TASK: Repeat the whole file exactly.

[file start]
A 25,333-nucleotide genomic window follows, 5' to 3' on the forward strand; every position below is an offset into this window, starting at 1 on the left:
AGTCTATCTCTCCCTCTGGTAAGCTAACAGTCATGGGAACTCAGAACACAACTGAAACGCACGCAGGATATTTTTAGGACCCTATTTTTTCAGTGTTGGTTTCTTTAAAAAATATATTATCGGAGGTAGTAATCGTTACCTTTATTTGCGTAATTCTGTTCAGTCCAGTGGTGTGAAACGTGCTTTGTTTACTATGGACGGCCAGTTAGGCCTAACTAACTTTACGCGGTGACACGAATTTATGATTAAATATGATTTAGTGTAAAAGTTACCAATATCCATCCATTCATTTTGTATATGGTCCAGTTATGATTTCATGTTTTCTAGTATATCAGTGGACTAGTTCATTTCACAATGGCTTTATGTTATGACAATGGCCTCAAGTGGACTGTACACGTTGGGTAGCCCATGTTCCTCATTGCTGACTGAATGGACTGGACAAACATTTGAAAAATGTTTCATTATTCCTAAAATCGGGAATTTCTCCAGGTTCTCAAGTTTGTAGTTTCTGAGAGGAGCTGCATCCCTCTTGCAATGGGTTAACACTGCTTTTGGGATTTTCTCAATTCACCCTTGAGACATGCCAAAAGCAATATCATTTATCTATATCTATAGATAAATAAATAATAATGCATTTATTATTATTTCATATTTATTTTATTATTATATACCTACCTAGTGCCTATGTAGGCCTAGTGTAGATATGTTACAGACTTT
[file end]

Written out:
A 25,333-nucleotide genomic window follows, 5' to 3' on the forward strand; every position below is an offset into this window, starting at 1 on the left:
AGTCTATCTCTCCCTCTGGTAAGCTAACAGTCATGGGAACTCAGAACACAACTGAAACGCACGCAGGATATTTTTAGGACCCTATTTTTTCAGTGTTGGTTTCTTTAAAAAATATATTATCGGAGGTAGTAATCGTTACCTTTATTTGCGTAATTCTGTTCAGTCCAGTGGTGTGAAACGTGCTTTGTTTACTATGGACGGCCAGTTAGGCCTAACTAACTTTACGCGGTGACACGAATTTATGATTAAATATGATTTAGTGTAAAAGTTACCAATATCCATCCATTCATTTTGTATATGGTCCAGTTATGATTTCATGTTTTCTAGTATATCAGTGGACTAGTTCATTTCACAATGGCTTTATGTTATGACAATGGCCTCAAGTGGACTGTACACGTTGGGTAGCCCATGTTCCTCATTGCTGACTGAATGGACTGGACAAACATTTGAAAAATGTTTCATTATTCCTAAAATCGGGAATTTCTCCAGGTTCTCAAGTTTGTAGTTTCTGAGAGGAGCTGCATCCCTCTTGCAATGGGTTAACACTGCTTTTGGGATTTTCTCAATTCACCCTTGAGACATGCCAAAAGCAATATCATTTATCTATATCTATAGATAAATAAATAATAATGCATTTATTATTATTTCATATTTATTTTATTATTATATACCTACCTAGTGCCTATGTAGGCCTAGTGTAGATATGTTACAGACTTT